Kirjan sarjansa vakaata tasoa, ei ehkä parhaita, mutta ei missään nimessä huonoimpiakaan. Tässäkin tosin käytetään poliisikirjojen kliseetä – käytännön asioita ymmärtämätön pomoa - hiukan liikaa. Pieni kirjailijan käytännön asioista tietämättömyydestä kertova virhe kirjasta löytyy: yksityisen vanhustenhoitolaitoksen lähihoitajalla ei todellakaan olisi kokemusta ”satojen nesteinfuusioiden aloittamisesta”. Ja pitkälle edennyttä syöpää sairastavan naisen mahdollista morfiini yliannosta tuskin olisi alettu selvittelemään vaan vastaava lääkäri olisi seuraavana työpäivänään kirjoittanut kuolintodistuksen asiaa sen kummemmin miettimättä (+ JOS asiaa olisi selvitelty, niin morfiinikirjanpidon epäselvyydet olisivat herättäneet epäilyt jostain epätavallisesta aika nopeasti).
Tuesday, January 19, 2016
In a future America the only way to escape slum life where you spend your life ducking bullets and eating non-appetizing welfare food is to join the military. And that isn't easy. The main character manages to do it and even finishes the basic training which is designed to drop out about half of the candidates. He is disappointed when he is ordered to the Terrestrial Army as he was hoping to get to the navy to see space and alien worlds. But even being an ordinary army grunt beats the slum life, but army life isn’t easy or safe either. After a few unfortunate events he gets what he was wishing for - a transfer to space - but it turns out that fighting battles on Earth might have been preferable.
An easy to read and fast moving book, which is certainly entertaining. What I was hoping for was some information on the social and economic structure of the world. Now it was kind of hard to see how the world functioned. And the killing of scores of civilians (and the why and how the said civilians were fighting with such powerful weapons) was pretty much glossed over. The writing isn’t worse than very similar books by Robert Heinlein or John Scalzi (Haldeman’s Forever War – another book with a very similar basic plot is better written in my opinion), but what is lacking is the description of society which was essential even in very militaristic Starship Troopers. Also, when the aliens (yes, there are aliens - this is science fiction even if parts in the beginning didn't really feel like it) appear, they are pretty strange beings who apparently have never heard of the square cube law of animal (and machine) size. I don’t exactly see how such creatures could exist. In spite of some problems, this was a nice and extremely entertaining read of old-fashioned fiction which aims just to entertain without any other goals. I wonder if the society will be described better in the next books of the series. I will probably have to read them to find that out…
Proofreading by eangel.me.
Friday, January 1, 2016
A story about Helsinki just before the Second World War. An attorney hires a new secretary with a hidden and traumatic past from the Finnish civil war. The descriptions of locales, time and people are excellent, but the plot takes its time to get going.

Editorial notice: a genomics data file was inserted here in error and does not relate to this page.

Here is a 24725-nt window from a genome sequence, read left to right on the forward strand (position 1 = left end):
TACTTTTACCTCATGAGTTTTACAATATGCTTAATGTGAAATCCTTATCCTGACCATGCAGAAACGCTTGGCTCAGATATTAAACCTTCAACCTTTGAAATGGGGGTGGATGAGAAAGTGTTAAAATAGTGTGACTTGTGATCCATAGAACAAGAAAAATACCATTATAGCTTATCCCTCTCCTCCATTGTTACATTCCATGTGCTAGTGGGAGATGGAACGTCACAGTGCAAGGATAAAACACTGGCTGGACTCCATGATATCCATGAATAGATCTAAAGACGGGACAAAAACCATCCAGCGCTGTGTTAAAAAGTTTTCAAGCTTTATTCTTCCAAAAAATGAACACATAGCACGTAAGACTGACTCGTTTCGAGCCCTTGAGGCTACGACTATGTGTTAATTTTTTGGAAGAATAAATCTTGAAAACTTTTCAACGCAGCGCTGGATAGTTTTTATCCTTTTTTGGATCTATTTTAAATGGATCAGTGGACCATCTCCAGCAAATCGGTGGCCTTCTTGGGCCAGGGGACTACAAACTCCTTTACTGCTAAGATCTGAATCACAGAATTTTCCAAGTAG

Kertomus Helsingistä ajasta ennen sotaa, ajasta jolloin tulevan sodan asenteiden kiristyminen oli jo näkyvissä ja sisällissodan vaikutukset olivat vielä vahvoja. Keskinkertaisesti pärjäävä, avioerostaan toipuva asianajaja on palkannut hieman salaperäisen ja visusti taustoistaan vaikenevan rouva Wiikin sihteerikseen. Asianajaja kuuluu herrasmieskerhoon, jonka tapaa kerran kuussa. Yksi kerhon jäsenistä vaikuttaa ihastuvan rouva Wiikiin, mutta ihastus ei ole molemminpuoleista ja heillä saattaa olla jotain yhteistä historiaa, tosin tästä on tietoinen vain rouva Wiik.
Etenkin alkupuoleltaan kirja on enemmän ajankuvausta kuin varsinaisesti juoneen painottuvaa kerrontaa. Jos tuntisi Helsingin paremmin, kirja olisi saattanut olla kiinnostavampi – nyt kun eri paikannimillä on itselle aika vähäinen merkitys, paikkojen ja kaupungin kuvailu ei erityisesti kiinnostanut eikä ihan niiden perässä ja merkityksissä varmastikaan aina pysynyt ja piilomerkityksiä kaupunginosiin liittyen jäi huomaamatta. Sinällään ajankuvaus oli kiinnostavaa ja jopa ajankohtaisempaa kuin muutama vuosi sitten, kun kirja kirjoitettiin. Yhtä suurta vaikutusta kirja ei tehnyt kuin Westön aikaisempi teos Missä kuljimme kerran, vaikka hyvin kirjoitettua tekstiä tämäkin oli. Henkilökuvaus oli myös hyvää ja oikeastaan kaikki kirjan hahmot olivat moniulotteisia ja vaikuttavia. Kokonaisuutena ihan vakaata keskitasoa.
Wednesday, December 30, 2015
A pretty average issue, nothing especially bad, nothing especially good.
Hot Spot • novelette by Brenda Pearce
A trip to the day side of Mercury. A scientist is taking important measurements while the crew of the vehicle takes care of flying. There is some sight-seeing, and eventually a crisis situation. The writing is fairly nice but the plot offers nothing new and the main character comes across as irritating and whiny. ***-
The Time-Traveler • [Callahan] • novelette by Spider Robinson
A Callahan’s place story. A former missionary has been imprisoned for years in a Latin American dictatorship. After he finally has been released he is facing a severe future shock, and finds himself at the Callahan’s place. At first, he tries to rob the bar, but he soon joins the “society”. It's not exactly science fiction at all, and nothing really unusual happens. A good story, though. ***½
A Kind of Murder • [Teleportation] • shortstory by Larry Niven
A woman is found murdered in her ex-husband's home. He has a good alibi, but what good is an alibi in a world where instantaneous travel by matter transmission booths is the norm? It's a fairly good story but the solution of the murder mystery is mostly based on the intricacies of imaginary technology that the reader cannot be aware of. ***
Scholarly Correspondence • shortstory by Charles Eric Maine
A fairly stupid pseudo-scientific paper about ghosts and a few replies to it, which are written in pseudo-scientific language. A pretty insignificant story. **-
Proofreading by eangel.me.
Tuesday, December 29, 2015
The first part of a detective series which is written by J.K. Rowling using an alias. A pretty good book with very fascinating and interesting characters. The second book in the series is better, though.
Ensimmäinen osa J.K.Rowlingin salanimellä kirjoittamasta Cormoran Strike-kirjasarjasta, Sarja kertoo yksityisetsivänä toimivasta jalkapuolesta entisestä sotapoliisista. Toisen osan olin jo lukenut aikaisemmin ja nyt tämä ensimmäinen täytti mukavasti tästä kirjasta jääneitä pieniä juoniaukkoja ja täydensi mielikuvaa päähenkilöiden persoonallisuudesta ja taustatarinaa.